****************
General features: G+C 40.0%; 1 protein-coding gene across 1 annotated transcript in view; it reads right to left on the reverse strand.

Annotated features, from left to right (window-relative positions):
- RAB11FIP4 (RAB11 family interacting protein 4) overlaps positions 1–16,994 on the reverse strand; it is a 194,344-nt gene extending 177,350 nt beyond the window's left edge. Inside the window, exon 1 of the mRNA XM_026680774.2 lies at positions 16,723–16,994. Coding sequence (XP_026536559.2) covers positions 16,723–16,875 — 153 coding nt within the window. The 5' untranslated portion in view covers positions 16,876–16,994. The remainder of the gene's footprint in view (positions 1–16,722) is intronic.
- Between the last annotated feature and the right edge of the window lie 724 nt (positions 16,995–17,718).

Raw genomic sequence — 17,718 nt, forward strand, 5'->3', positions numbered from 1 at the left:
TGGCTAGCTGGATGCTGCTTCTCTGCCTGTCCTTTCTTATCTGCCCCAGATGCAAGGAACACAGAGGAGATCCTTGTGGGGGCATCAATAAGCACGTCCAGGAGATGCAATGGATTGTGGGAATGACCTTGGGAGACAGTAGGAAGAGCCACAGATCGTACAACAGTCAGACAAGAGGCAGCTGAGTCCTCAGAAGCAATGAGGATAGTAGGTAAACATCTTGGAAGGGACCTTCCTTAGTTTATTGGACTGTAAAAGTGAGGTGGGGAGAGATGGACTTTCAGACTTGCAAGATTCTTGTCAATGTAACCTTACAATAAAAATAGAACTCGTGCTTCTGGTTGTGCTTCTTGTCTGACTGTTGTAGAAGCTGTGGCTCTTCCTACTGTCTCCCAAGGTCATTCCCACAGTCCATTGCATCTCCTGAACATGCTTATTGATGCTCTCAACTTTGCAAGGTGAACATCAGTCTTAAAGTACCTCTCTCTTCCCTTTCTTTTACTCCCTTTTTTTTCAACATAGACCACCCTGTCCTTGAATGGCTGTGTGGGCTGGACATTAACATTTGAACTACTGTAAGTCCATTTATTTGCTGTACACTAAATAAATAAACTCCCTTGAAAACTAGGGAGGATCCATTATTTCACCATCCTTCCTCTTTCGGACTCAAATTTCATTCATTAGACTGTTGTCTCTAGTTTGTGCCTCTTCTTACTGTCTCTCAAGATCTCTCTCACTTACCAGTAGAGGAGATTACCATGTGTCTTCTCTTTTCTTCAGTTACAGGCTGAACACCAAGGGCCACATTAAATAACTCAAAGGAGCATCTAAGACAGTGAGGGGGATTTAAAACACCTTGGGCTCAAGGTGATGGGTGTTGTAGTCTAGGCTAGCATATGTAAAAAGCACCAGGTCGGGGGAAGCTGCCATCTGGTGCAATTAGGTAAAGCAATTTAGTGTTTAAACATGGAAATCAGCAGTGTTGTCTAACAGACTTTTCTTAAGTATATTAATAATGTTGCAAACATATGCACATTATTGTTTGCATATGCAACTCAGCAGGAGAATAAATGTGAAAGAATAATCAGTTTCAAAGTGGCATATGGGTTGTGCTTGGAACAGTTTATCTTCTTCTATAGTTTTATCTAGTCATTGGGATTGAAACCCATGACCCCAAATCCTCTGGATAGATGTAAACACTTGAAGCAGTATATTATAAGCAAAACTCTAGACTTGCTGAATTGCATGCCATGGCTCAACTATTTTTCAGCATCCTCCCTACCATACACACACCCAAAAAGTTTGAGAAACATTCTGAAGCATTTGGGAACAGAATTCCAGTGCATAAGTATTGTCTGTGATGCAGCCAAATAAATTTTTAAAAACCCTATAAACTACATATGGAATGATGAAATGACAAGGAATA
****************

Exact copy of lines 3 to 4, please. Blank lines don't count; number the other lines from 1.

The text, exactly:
- RAB11FIP4 (RAB11 family interacting protein 4) overlaps positions 1–16,994 on the reverse strand; it is a 194,344-nt gene extending 177,350 nt beyond the window's left edge. Inside the window, exon 1 of the mRNA XM_026680774.2 lies at positions 16,723–16,994. Coding sequence (XP_026536559.2) covers positions 16,723–16,875 — 153 coding nt within the window. The 5' untranslated portion in view covers positions 16,876–16,994. The remainder of the gene's footprint in view (positions 1–16,722) is intronic.
- Between the last annotated feature and the right edge of the window lie 724 nt (positions 16,995–17,718).